India: No Bar To Initiate Proceedings Under IBC Pending Winding Up Proceedings In High Court

Recently, the Hon'ble High court of Bombay in the Company Application1 made in Company Petition No. 434 of 20152 held that application for initiating Corporate Insolvency Resolution Process (CIRP) under Section 7, 9 and 10 of Insolvency and Bankruptcy Code 2016 (I&B Code/the Code) by Financial Creditor, Operational Creditor and Corporate Debtor respectively can still subsist even if the winding up proceedings are pending before Hon'ble High Court.

The Hon'ble High Court have in detail discussed the arguments put forward by all the parties to the Application including the interveners who have filed an application for intervening. The brief facts of the matter which was before the Hon'ble High Court of Bombay was that against the Respondent/Applicant, the Petitioner company had filed a winding up petition before the Hon'ble High Court of Bombay. During the time when the petition was pending, the Respondent Company (Applicant in present Company Application) moved to BIFR under SICA regulations. In December 2016 when I&B Code 2016 came into effect, SICA got repealed and a window of 180 days were given to Companies who have their reference pending before BIFR to make an application under Section 10 of I&B Code 2016 before the Adjucating Authority i.e. NCLT.

The Respondent Company accordingly filed an application under Section 10 of the Code before Hon'ble Adjudicating Authority, NCLT of Ahemdabad. The Petitioner thereafter filed a Company Application before the Hon'ble High Court in the Company Petition already pending to stay the proceedings under I&B Code 2016 filed by the Respondent. The Hon'ble High Court vide its order of July 2016 stayed the said proceedings. Another Company Application in the same Company petition was thereafter filed by the Respondent Company against the stay order of the Hon'ble High Court w.r.t proceedings before NCLT Ahemdabad. The Hon'ble High Court of Bombay vide its order dated 5th January 2018 vacated the stay order earlier passed w.r.t proceedings under I&B Code 2016 pending before Hon'ble Adjudicating Authority, Ahemdabad and allowed the Company Application filed by Respondent/Applicant Company. Some of the issues which were discussed and decided in the said application are been discussed herein after:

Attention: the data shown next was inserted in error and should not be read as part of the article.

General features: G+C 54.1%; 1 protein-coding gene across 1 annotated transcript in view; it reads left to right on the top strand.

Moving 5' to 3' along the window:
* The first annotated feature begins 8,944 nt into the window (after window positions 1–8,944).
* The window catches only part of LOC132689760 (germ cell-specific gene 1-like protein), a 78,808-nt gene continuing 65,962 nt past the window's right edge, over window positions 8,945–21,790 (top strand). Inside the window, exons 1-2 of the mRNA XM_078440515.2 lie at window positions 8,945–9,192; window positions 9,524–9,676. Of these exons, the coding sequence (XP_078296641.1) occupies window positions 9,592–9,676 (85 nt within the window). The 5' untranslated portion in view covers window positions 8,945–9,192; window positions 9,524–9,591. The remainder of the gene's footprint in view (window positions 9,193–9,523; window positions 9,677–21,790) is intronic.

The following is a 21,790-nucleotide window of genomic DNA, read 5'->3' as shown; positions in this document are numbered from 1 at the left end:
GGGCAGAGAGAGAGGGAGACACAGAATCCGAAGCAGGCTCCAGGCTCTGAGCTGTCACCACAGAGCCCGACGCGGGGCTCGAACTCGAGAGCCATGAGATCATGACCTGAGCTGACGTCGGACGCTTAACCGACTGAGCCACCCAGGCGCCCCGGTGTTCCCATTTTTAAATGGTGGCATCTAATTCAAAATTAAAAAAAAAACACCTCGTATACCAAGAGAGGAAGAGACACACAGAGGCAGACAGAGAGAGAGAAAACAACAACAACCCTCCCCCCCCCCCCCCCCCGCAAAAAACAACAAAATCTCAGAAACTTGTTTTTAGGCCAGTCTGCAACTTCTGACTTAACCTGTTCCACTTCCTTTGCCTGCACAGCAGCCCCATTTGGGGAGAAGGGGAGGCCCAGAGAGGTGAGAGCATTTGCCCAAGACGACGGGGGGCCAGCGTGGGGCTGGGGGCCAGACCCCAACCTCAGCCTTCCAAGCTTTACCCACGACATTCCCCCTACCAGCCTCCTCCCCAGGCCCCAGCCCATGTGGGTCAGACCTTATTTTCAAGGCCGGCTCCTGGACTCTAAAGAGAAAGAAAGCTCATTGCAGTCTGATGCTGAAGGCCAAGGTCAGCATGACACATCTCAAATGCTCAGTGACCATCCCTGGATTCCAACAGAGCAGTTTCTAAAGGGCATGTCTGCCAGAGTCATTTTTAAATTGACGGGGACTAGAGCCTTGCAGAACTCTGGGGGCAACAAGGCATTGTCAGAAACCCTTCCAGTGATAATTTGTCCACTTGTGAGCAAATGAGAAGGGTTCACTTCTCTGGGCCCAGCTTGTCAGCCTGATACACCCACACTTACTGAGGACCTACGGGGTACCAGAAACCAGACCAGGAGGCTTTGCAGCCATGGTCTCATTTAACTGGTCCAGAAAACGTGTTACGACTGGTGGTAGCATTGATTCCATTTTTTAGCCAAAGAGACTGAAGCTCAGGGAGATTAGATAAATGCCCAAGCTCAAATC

a) Background and Object-Purpose of Insolvency Code While relying on the decision of Hon'ble Supreme Court of India in Innoventive Industries Limited V/s ICICI Bank, the Hon'ble High Court held that "it is apparent from a reading of the object and purpose for which the I&B Code 2016 has been enacted is to set up Insolvency and Bankruptcy resolution process, which has to be implemented in a strict time bound manner, by the appointment of an IRP and creation of a creditors Committee. These are powers which can be exercised only by NCLT (Adjuditicating Authority) and not by the Company Court. It is for this reason that pending the Insolvency Resolution Process a moratorium is provided under Section 14 of IBC."

b) Fundamental Distinction between Companies Act and I&B Code 2016

The Hon'ble High Court held that the fundamental distinction between the two is that under the Companies Act winding up would be a matter for the Court alone to decide. On the other hand, in I&B Code 2016, there is a paradigm shift in as much as it displaces the management of the Company and an IRP is appointed and the Creditors Committee is left to decide the fate of the Company.

c) Admission of a winding up petition does not entail stay of NCLT proceedings.

While discussing the fate of proceedings pending if any under the I&B Code 2016 before NCLT (Adjudicating Authority), the Hon'ble High Court observed that admission of the winding up petition by the Jurisdictional High Court would not mean that NCLT either losses jurisdiction or cannot exercise jurisdiction in case of a petition which is filed by another creditor. The Hon'ble Court further observed that the legislature while enacting I&B Code 2016 was well aware of an existing law i.e. the Companies Act, as well as the fact that the Company petitions that may have been filed prior to I&B Code coming into force may have been admitted and pending final disposal in the jurisdictional high Court. In case the intention of legislature was that those winding up petitions which the jurisdictional high court remain seized, would have primacy over NCLT proceedings then the legislature would have clarified so either in I&B Code 2016 or in the transfer rules notification dated 7th December 2016. On the contrary, as per the Hon'ble High Court, the provisions of Section 64(2) of I&B Code 2016 would indicate that the legislature did not intend that the Company Court would have the power to injunct proceedings before NCLT.

The court further discussed the provisions of SICA wherein in case any reference is pending before BIFR, the proceedings against the Company stays till the said time.